Threats of nuclear terrorism coupled with potential unintentional ionizing radiation exposures have necessitated the need for large-scale response efforts of such events, including high-throughput biodosimetry for medical triage. Global metabolomics utilizing mass spectrometry (MS) platforms has proven an ideal tool for generating large compound databases with relative quantification and structural information in a short amount of time. Determining metabolite panels for biodosimetry requires experimentation to evaluate the many factors associated with compound concentrations in biofluids after radiation exposures, including temporal changes, pre-existing conditions, dietary intake, partial- vs. total-body irradiation (TBI), among others. Here, we utilize a nonhuman primate (NHP) model and identify metabolites perturbed in serum after 7.2 Gy TBI without supportive care [LD70/60, hematologic (hematopoietic) acute radiation syndrome (HARS) level H3] at 24, 36, 48 and 96 h compared to preirradiation samples with an ultra-performance liquid chromatography quadrupole time-of-flight (UPLC-QTOF) MS platform. Additionally, we document changes in cytokine levels. Temporal changes observed in serum carnitine, acylcarnitines, amino acids, lipids, deaminated purines and increases in pro-inflammatory cytokines indicate clear metabolic dysfunction after radiation exposure. Multivariate data analysis shows distinct separation from preirradiation groups and receiver operator characteristic curve analysis indicates high specificity and sensitivity based on area under the curve at all time points after 7.2 Gy irradiation. Finally, a comparison to a 6.5 Gy (LD50/60, HARS level H2) cohort after 24 h postirradiation revealed distinctly increased separations from the 7.2 Gy cohort based on multivariate data models and higher compound fold changes. These results highlight the utility of MS platforms to differentiate time and absorbed dose after a potential radiation exposure that may aid in assigning specific medical interventions and contribute as additional biodosimetry tools.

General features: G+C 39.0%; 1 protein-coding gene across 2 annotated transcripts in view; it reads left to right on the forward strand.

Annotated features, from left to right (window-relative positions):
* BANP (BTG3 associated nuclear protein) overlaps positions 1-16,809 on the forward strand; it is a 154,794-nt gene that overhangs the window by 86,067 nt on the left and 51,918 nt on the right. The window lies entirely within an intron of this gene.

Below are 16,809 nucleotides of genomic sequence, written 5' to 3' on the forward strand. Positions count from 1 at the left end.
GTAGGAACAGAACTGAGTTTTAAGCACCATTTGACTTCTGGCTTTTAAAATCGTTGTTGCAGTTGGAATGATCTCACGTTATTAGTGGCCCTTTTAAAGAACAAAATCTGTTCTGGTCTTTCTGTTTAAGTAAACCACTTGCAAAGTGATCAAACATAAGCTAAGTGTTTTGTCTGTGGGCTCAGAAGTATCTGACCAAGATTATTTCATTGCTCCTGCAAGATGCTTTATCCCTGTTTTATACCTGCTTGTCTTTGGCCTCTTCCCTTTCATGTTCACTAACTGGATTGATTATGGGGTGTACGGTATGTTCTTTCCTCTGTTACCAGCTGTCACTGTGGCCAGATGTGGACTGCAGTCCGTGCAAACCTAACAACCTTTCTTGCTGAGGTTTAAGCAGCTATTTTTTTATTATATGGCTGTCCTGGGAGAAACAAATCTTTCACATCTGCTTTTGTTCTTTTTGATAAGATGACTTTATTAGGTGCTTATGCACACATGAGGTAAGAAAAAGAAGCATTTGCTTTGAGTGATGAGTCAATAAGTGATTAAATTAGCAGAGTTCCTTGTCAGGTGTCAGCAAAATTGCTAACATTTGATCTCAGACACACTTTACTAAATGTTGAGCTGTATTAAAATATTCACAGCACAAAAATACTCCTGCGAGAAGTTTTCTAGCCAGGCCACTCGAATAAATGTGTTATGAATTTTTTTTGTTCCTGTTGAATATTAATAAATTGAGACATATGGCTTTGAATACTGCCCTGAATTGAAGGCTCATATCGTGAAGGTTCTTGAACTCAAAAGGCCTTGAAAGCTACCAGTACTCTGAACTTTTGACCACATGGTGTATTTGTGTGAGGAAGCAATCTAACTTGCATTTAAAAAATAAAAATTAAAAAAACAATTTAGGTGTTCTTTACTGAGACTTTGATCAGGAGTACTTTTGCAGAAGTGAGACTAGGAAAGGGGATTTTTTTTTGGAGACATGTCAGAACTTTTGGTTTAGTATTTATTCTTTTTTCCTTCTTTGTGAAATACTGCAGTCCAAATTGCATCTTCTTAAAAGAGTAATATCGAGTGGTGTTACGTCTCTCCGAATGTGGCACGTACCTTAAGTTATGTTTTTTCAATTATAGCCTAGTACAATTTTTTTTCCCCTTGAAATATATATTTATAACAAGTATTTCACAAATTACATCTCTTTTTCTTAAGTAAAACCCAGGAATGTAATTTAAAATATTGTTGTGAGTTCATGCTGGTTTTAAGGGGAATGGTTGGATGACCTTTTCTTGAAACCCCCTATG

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Vol. 190 • No. 6